Swery puts some of the failure of the Fig campaign to the fact that this was the team's first-ever kickstarter, and says they "learned a great deal." He lists six changes that the team are working on "to ensure success," including changes to reward content, the provision of gameplay footage, and an enhanced graphical style.

That tweet also contains messages from art director Noburo Hotta and creative director Yukio Futatsugi, re-iterating the message that the game has been refined over the past three months. 

Original story, October 12, 2017: Swery’s always been a bit of an underdog making underdog games. His early titles were lost amid the PlayStation 2’s immense library, and even the cult favorite Deadly Premonition coasted on charm despite its lacking gameplay and technical issues. Now the Good Life is one more strange story for the Swery catalog - it won’t meet its Fig funding goal, but Swery promises it will still happen.

The Good Life will be hitting Kickstarter by the end of the year. The Fig campaign still has a few hours to go, but it seems unlikely that it’ll miraculously raise over a million dollars by the end of the day. In fact, it’s been clear for some time that the campaign wouldn’t make it, as it spent most of its duration at less than 20% funding. By the time the campaign’s chances of success had clearly hit zero, Swery began asking fans to make pledges - which, given the campaign’s state, they would not be charged for - to help show potential publishers the level of interest in the game.

Swery has managed to line up some partners, including Panzer Dragoon creator Yukio Futatsugi’s company Grounding, and others to be announced soon. The publishing help will see them hit Kickstarter with a lower funding goal, and Swery’s looking to correct the other issues he’s seen with the campaign. Those include poor communication after early leaks, bad explanations of the multiple versions, and an option for physical copies.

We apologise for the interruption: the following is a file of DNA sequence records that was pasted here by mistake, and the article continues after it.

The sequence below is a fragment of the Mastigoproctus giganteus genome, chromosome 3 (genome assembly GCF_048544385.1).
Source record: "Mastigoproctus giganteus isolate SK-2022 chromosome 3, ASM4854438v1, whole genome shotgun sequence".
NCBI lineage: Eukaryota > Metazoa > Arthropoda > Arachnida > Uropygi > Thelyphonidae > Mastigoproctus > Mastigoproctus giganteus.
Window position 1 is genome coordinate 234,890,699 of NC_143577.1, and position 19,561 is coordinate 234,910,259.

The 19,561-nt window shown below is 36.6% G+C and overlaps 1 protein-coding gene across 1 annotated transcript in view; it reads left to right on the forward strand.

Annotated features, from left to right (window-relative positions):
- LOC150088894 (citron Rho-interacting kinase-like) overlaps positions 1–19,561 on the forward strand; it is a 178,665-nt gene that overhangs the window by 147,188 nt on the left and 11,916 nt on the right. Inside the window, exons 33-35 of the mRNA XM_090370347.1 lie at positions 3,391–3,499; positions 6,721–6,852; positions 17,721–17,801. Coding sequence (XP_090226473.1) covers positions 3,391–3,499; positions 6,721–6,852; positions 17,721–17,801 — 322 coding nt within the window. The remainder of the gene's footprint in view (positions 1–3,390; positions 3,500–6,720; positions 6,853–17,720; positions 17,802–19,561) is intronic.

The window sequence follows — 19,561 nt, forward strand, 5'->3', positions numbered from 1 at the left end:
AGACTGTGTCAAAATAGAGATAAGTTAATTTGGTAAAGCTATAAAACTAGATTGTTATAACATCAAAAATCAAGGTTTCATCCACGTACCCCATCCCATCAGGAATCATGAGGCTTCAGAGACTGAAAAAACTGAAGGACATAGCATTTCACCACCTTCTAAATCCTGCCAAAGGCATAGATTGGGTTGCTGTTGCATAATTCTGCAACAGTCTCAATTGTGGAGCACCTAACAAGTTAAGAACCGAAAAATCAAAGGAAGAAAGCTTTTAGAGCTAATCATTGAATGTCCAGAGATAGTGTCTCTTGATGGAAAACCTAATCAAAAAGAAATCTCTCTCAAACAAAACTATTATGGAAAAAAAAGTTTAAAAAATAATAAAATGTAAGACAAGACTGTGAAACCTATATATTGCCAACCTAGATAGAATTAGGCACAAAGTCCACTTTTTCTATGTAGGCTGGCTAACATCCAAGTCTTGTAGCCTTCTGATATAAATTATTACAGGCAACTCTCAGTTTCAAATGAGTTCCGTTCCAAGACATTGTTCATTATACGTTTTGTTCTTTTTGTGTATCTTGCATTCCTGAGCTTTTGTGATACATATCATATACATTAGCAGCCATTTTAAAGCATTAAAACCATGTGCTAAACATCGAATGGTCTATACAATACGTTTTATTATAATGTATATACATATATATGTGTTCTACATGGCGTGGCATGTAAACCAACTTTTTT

However it turns out, it’s already been a bit of a mess, but that’s something Swery is no stranger to. His last game, D4, was a weird and wild little thing which only saw two episodes of its planned story released before withering away on poor sales. Fans upset that they never saw a full conclusion haven’t been kind in light of Swery’s efforts to make the Good Life happen.

swery d4 twitter

So everything’s terrible, basically. Hopefully Swery can bring his latest project to a fully-formed conclusion.

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Glen_Runciter avatarAnakhoresis avatarkagatoASUKA89 avatarTsunamiWombat avatar
Glen_Runciter Avatar
7 Months ago

That title feels like something from Mad Libs.

Anakhoresis Avatar
7 Months ago

Oookay, so he was sick, and left the company, and then what? I'm not attached to the series and haven't played them, but if he's got that public of a standing in attachment with the series, he does have a bit of an obligation to finish it in my opinion. He could have worked in partnership with his previous company to finish the story, or at the very least given a reasonable explanation as to why that won't happen (which maybe he did, but it sure doesn't sound like it).

Why would people left hanging once want to give him another try when he hasn't explained why it happened the first time?

kagatoASUKA89 Avatar
7 Months ago

Its a bit difficult to explain. His company he was working for was partnered with Microsoft at first for the release of D4 then it was released to PC not being part of Microsoft but then Swery ended up becoming very sick to the point where his white bloodcell count was very very low putting him out of work for a long while which caused him to miss deadlines and have issues with the company he was currently with. He went on to get help with it and also went on a spirtual journey after doing so and became a monk after all of this he decided to leave the company to continue his training as a monk but due to the way he left so suddenly it caused both bad blood and a falling out and the company kept all of his work and IPs for themselves. Fast foward about a year later and he decides to make his own company to persue his continued passion of gaming then about a month ago this leak happened before leading up to this fig croudfunding campaign that just failed.

TsunamiWombat Avatar
7 Months ago

So the simple answer is, he doesn't even have the RIGHTS to make D4, because he doesn't own the IP anymore. That's not terribly complex